Posted in 2012 Field Seminar, Ali Giese, Anarctica, Antarctica, Greenland Ice Sheet, Julia Bradley-Cook, Kaitlin Keegan, Kangerlussuaq, Summit Station, Uncategorized, West Antarctic Ice Sheet on February 11, 2013 |
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Last summer, several IGERT fellows had the serendipitous and rare opportunity to witness a warming climate’s effect on Greenland first-hand. Julia Bradley-Cook was stationed in Kangerlussuaq collecting data on carbon cycling in soil when the bridge over the Watson river collapsed from anomalously high flows of meltwater (see http://dartmouthigert.wordpress.com/2012/07/11/glacial-melt-threatens-town-water-supply and http://dartmouthigert.wordpress.com/2012/07/11/update-the-river-powers-on). Days later, the 3rd cohort of Dartmouth IGERT students flew up to Summit Camp, Greenland’s highest point, and observed features of the ice sheet-wide surface melt. Fellow Kaitlin Keegan, Thayer Professor Mary Albert, and their collaborators study the frequency of such melt events; their work at the North Greenland Eemian Ice Drilling (NEEM) sight has suggested that such an event last transpired in 1889 and, therefore, is unprecedented in the satellite record. (See http://dartmouthigert.wordpress.com/2012/07/21/new-summit-melt-layer).
A new Nature publication on Greenland climate authored by the NEEM community, which includes Albert and Keegan, prompted an entry on the scientific blog site RealClimate.org. RealClimate was started and is maintained by “working climate scientists” who “aim to provide a quick response to developing stories and provide the context sometimes missing in mainstream commentary.” Check out the discussion on Greenland’s 2012 summer conditions, how they compare to those 125,000 years ago, and what we can learn about past temperatures and sea level rise from an ice core! I was particularly excited about the conclusion of the entry since author Dr. Steig mentioned the significance of a new ice core from West Antarctica. I just returned from a field season on Roosevelt Island assisting with the drilling of this core, which will help scientists understand the sensitivity of the Ross Ice Shelf and, thus, of the West Antarctic ice sheet to changes in climate. http://www.realclimate.org/index.php/archives/2013/01/the-greenland-melt/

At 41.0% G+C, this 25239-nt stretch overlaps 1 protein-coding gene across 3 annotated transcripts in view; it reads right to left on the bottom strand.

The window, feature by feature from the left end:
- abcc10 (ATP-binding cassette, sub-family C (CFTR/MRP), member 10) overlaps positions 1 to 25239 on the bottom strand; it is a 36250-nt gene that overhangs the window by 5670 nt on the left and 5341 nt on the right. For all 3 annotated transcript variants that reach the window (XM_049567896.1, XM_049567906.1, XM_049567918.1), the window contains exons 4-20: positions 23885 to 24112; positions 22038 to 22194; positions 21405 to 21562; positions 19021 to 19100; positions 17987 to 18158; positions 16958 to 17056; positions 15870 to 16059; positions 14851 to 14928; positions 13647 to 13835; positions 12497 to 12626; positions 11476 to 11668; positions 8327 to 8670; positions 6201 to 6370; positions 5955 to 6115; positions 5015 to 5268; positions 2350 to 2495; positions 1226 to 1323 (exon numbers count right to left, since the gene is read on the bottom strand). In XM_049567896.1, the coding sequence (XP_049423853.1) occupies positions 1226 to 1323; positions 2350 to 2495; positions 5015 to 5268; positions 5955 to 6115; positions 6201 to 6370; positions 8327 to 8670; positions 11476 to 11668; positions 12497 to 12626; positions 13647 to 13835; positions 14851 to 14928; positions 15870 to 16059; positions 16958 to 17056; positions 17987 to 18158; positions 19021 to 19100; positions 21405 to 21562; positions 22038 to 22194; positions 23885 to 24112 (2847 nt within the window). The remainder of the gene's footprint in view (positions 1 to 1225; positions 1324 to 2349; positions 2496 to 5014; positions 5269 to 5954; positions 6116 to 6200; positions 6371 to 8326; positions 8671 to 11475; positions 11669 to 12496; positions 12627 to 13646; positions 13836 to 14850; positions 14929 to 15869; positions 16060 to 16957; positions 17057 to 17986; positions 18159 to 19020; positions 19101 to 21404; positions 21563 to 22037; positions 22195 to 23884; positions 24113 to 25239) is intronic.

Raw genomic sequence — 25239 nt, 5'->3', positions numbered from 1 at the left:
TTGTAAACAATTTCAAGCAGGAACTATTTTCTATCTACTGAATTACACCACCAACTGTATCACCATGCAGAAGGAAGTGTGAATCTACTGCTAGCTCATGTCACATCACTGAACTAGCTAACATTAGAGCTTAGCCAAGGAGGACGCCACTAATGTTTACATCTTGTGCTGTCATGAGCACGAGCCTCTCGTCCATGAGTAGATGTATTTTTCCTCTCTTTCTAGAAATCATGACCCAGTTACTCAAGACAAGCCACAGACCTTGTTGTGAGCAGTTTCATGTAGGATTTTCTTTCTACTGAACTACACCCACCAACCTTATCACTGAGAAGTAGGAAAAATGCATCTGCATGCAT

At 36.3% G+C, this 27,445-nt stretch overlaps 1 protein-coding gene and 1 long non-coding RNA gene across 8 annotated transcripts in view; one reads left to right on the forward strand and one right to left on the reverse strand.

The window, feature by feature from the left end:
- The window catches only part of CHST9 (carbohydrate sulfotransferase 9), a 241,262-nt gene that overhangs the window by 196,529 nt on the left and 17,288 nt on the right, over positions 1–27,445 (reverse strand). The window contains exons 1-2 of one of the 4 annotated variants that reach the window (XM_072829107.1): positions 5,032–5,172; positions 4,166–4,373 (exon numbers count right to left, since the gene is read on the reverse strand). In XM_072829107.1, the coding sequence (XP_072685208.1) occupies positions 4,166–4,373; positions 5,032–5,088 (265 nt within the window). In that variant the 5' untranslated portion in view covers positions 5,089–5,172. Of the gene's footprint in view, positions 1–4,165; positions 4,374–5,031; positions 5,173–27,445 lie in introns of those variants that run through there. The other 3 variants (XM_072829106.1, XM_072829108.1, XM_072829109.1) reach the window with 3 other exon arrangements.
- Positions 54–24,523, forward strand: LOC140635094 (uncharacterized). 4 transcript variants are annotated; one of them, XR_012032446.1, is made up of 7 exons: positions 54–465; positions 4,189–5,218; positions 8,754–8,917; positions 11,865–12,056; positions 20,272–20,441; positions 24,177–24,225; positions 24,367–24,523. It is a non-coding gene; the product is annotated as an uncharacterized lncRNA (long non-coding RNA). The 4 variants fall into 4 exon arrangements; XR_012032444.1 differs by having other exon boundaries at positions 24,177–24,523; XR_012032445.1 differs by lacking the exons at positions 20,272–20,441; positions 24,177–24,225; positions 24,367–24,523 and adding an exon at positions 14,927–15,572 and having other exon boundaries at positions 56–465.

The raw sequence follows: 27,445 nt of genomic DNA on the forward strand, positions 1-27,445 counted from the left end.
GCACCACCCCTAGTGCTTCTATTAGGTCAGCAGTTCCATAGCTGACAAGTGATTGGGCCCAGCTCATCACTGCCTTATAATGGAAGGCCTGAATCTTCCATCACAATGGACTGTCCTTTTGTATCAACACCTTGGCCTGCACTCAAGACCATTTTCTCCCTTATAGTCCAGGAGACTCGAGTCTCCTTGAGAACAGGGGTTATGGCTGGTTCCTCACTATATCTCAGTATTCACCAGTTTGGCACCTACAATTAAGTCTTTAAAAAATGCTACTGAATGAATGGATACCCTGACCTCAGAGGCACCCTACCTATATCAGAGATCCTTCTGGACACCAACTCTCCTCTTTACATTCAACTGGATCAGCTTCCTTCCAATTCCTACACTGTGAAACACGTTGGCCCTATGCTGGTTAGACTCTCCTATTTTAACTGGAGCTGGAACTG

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Posted in 2012 Field Seminar, Ali Giese, Chelsea Vario, Courtney Hammond, Greenland Ice Sheet, Jessica Trout-Haney, Julia Bradley-Cook, Kangerlussuaq, Lee Corbett, Stephanie Gregory, tagged research, Science, video, Women on November 30, 2012 |
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During the 2012 IGERT Field Seminar in Greenland, the all-female cohort 3 was introduced to this promotional video, put out by the European Commission as a part of a campaign to inspire more young women to get involved in science.
The controversial video has since been taken off the European Commission campaign website, but not before sparking some lively debate. The discussion in Greenland amongst cohort 3 about the video and the role of women in science inspired us to make our own version of Science: It’s a girl thing!.
And so we proudly present: Science in Greenland: It’s a Girl Thing
What do you think about the European Commission video and our take on women in science? Despite the controversy surrounding the video, the European Commission has a really cool website for their Science: It’s a girl thing! campaign. Check it out: http://science-girl-thing.eu/en.
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*written by Ross Virginia*
Today was the First Annual Running of the Muskus (Musk ox) in Kangerlussuaq. Conceived by Audrey Jo Mills and her friends at Polar Services and the community members, this 5K and half marathon run raised about $3,000 for the local school. My role as a volunteer was to help set up the BBQ that followed the race and to cheer for the finishers, who ranged from IGERTs in panda and unicorn attire to a woman pushing a baby buggy with a beaming passenger. The runners were transported on the road leading to the ice edge with a staggered start to allow everyone to finish at about the same time. The weather was perfect and all runners were accounted for.
Team IGERT claimed first in the women’s divisions for the half marathon and the 5K! (I need to brag here, they are both members of my lab group- way to go Pandas). I’ve witnessed many polar races at McMurdo Station, Antarctica. It’s wonderful to see a new tradition born at Kangerlussuaq. The event brought together scientists, the Air National Guard, and the community for fun and a good cause.
Another great day in Greenland.
Team IGERT comes together at the finish line!
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